The commission was to design a house with a frontal façade that is transparent for at least 50 %. The house should be sustainably flexible to attract different kinds of users and to be able to react on changing living patterns. The structure of vertical circulations within the house should efficiently connect the different lounge area’s and should have an important part in the concept of the entire house.
The house occupies the entire site to create the maximum of space within the house. This extra space will be usable to create more quality in the interior space such as royal lounges and vacant spaces.
The different floors are connected through a big spiral staircase.The vacant spaces are situated in the surroundings of this staircase and they will visually connect all the floors. The stairs are an important sculptural element within the house and will provide it’s identity.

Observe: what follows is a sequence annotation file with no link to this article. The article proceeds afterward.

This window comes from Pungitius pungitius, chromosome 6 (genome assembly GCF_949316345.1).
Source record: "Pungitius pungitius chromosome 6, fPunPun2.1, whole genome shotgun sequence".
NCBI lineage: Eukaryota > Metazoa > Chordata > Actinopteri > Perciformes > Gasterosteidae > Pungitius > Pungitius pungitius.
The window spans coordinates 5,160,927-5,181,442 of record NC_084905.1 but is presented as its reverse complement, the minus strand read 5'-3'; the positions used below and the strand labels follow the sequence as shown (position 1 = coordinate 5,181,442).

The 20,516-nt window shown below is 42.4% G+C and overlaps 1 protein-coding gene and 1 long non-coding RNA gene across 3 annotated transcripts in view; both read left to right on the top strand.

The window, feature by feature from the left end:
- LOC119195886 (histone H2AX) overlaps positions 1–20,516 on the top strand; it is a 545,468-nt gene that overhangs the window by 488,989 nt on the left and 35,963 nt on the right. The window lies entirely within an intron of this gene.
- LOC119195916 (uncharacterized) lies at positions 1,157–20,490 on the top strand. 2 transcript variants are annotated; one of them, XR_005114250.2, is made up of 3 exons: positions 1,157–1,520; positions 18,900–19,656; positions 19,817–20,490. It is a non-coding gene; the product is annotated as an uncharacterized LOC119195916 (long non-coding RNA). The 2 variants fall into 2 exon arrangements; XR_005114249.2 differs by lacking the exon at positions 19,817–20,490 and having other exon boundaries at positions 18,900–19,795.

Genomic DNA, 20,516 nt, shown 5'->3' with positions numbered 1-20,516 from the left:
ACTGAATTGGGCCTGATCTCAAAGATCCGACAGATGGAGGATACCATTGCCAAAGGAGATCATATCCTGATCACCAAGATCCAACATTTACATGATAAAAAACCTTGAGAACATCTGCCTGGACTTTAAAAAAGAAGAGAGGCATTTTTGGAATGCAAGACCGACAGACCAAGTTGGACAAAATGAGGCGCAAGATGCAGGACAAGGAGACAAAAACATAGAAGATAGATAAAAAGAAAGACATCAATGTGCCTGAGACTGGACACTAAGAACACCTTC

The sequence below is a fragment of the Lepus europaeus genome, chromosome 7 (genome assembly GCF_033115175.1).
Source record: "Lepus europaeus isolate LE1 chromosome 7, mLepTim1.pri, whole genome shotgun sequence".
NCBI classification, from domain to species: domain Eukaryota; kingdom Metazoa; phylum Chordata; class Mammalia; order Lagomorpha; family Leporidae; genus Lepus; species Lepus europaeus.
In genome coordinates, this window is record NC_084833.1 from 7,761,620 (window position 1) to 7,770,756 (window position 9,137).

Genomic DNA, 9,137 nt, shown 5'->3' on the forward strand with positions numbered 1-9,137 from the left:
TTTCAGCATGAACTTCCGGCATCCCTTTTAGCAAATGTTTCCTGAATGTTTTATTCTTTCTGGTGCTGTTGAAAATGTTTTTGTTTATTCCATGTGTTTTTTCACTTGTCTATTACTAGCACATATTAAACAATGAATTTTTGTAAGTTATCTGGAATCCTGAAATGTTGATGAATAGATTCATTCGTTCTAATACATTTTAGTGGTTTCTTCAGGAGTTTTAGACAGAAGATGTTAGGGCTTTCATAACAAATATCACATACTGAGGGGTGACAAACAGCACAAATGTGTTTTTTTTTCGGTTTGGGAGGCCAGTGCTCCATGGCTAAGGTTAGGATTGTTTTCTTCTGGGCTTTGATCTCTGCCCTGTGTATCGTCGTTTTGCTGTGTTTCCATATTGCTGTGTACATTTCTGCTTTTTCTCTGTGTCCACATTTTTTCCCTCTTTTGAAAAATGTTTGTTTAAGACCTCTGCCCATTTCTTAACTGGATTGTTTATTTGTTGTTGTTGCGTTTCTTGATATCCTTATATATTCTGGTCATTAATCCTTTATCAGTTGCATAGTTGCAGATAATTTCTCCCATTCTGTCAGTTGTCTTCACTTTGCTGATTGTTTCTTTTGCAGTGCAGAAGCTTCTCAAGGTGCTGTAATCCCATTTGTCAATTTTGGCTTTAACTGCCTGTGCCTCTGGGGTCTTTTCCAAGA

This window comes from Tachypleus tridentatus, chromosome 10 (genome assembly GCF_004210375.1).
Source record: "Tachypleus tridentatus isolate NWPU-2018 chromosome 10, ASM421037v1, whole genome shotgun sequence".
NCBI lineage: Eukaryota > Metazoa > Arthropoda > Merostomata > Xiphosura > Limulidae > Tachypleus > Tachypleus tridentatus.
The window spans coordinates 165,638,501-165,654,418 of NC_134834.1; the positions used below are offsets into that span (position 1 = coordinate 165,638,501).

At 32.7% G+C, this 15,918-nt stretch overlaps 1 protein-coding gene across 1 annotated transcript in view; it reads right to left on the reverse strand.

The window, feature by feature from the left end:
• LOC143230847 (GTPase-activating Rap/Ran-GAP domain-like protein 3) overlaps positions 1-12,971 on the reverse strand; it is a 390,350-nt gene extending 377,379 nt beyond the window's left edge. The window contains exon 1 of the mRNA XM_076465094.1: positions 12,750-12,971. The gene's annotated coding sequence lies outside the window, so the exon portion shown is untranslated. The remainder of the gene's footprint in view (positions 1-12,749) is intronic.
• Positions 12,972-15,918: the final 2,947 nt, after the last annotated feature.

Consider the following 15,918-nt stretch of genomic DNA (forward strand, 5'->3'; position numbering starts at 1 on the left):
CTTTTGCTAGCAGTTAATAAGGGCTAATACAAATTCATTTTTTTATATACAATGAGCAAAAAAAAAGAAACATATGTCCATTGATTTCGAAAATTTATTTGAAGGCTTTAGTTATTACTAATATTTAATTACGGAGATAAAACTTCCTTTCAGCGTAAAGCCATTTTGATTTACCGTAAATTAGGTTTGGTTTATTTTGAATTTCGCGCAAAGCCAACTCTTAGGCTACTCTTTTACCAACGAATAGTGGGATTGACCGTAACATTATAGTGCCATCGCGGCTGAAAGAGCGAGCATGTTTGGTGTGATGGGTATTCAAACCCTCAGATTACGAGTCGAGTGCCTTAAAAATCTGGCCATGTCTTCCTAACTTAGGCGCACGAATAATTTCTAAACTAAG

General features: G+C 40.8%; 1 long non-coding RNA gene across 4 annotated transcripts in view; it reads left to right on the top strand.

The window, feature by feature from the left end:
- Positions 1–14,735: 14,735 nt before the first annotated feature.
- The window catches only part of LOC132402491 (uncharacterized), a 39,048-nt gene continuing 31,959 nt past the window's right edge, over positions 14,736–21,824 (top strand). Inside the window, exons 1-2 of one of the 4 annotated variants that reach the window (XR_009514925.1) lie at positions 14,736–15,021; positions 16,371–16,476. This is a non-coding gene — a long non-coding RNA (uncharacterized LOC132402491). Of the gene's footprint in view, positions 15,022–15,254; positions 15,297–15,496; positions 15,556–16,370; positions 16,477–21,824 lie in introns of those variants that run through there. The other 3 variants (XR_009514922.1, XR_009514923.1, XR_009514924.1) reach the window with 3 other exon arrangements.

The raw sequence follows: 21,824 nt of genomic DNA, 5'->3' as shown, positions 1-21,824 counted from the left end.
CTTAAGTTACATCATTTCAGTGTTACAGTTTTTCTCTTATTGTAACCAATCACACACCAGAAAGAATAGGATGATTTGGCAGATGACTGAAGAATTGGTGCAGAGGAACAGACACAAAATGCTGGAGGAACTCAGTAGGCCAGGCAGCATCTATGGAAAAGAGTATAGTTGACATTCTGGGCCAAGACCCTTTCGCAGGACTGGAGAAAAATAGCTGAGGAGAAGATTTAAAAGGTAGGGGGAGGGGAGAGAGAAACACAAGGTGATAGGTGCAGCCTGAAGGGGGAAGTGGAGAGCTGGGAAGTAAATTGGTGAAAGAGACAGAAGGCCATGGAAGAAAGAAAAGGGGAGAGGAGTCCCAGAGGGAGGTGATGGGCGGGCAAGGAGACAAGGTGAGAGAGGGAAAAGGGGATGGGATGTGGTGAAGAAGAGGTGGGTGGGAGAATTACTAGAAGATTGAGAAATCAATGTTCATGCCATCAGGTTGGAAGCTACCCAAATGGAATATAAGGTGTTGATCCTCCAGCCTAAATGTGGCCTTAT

The primary appearance of the house is based on the archetype of a typical Dutch one-family house: the row house, covered by a roof structure. The façades are completely constructed out of glass. The frontage glass facade is covered by steel panels which will create a balance between daylighting requirements and transparency. The panels are perforated with motives of leaves. At ground floor level this will create a large amount of transparency, but the amount of perforating will decrease in height with a result of less transparency at higher floors. The use of leave-patterns at the backfaçades of these houses create a artificial nature at the collective inner court where the customary gardens are missing.